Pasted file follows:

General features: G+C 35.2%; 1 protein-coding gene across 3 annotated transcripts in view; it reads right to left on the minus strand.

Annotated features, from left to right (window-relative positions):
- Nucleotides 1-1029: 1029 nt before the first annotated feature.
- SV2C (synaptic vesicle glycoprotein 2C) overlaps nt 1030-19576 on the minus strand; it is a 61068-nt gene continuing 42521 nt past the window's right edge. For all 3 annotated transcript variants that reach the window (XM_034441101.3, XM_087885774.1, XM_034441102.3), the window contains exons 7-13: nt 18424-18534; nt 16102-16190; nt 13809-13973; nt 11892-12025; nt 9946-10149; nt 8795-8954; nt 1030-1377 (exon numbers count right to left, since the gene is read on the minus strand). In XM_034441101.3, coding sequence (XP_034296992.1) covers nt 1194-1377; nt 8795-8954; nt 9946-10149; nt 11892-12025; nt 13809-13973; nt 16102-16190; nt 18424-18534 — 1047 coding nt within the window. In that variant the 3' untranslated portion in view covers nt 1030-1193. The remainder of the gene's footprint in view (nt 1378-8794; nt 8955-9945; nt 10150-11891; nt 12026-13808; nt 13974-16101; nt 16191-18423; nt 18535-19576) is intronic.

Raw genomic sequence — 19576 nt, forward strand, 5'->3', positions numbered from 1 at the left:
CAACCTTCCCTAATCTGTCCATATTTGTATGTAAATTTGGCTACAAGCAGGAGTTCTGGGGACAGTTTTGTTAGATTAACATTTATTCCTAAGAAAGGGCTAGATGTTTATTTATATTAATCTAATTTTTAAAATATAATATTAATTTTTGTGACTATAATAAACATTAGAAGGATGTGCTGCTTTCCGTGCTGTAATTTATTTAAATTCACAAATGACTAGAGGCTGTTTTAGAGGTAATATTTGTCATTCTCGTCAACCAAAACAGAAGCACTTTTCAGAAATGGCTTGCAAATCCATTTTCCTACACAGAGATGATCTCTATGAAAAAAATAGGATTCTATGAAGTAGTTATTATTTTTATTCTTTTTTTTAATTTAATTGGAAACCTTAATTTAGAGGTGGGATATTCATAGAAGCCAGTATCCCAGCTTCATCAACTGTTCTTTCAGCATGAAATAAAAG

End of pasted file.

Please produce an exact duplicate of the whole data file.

General features: G+C 35.2%; 1 protein-coding gene across 3 annotated transcripts in view; it reads right to left on the minus strand.

Annotated features, from left to right (window-relative positions):
- Nucleotides 1-1029: 1029 nt before the first annotated feature.
- SV2C (synaptic vesicle glycoprotein 2C) overlaps nt 1030-19576 on the minus strand; it is a 61068-nt gene continuing 42521 nt past the window's right edge. For all 3 annotated transcript variants that reach the window (XM_034441101.3, XM_087885774.1, XM_034441102.3), the window contains exons 7-13: nt 18424-18534; nt 16102-16190; nt 13809-13973; nt 11892-12025; nt 9946-10149; nt 8795-8954; nt 1030-1377 (exon numbers count right to left, since the gene is read on the minus strand). In XM_034441101.3, coding sequence (XP_034296992.1) covers nt 1194-1377; nt 8795-8954; nt 9946-10149; nt 11892-12025; nt 13809-13973; nt 16102-16190; nt 18424-18534 — 1047 coding nt within the window. In that variant the 3' untranslated portion in view covers nt 1030-1193. The remainder of the gene's footprint in view (nt 1378-8794; nt 8955-9945; nt 10150-11891; nt 12026-13808; nt 13974-16101; nt 16191-18423; nt 18535-19576) is intronic.

Raw genomic sequence — 19576 nt, forward strand, 5'->3', positions numbered from 1 at the left:
CAACCTTCCCTAATCTGTCCATATTTGTATGTAAATTTGGCTACAAGCAGGAGTTCTGGGGACAGTTTTGTTAGATTAACATTTATTCCTAAGAAAGGGCTAGATGTTTATTTATATTAATCTAATTTTTAAAATATAATATTAATTTTTGTGACTATAATAAACATTAGAAGGATGTGCTGCTTTCCGTGCTGTAATTTATTTAAATTCACAAATGACTAGAGGCTGTTTTAGAGGTAATATTTGTCATTCTCGTCAACCAAAACAGAAGCACTTTTCAGAAATGGCTTGCAAATCCATTTTCCTACACAGAGATGATCTCTATGAAAAAAATAGGATTCTATGAAGTAGTTATTATTTTTATTCTTTTTTTTAATTTAATTGGAAACCTTAATTTAGAGGTGGGATATTCATAGAAGCCAGTATCCCAGCTTCATCAACTGTTCTTTCAGCATGAAATAAAAG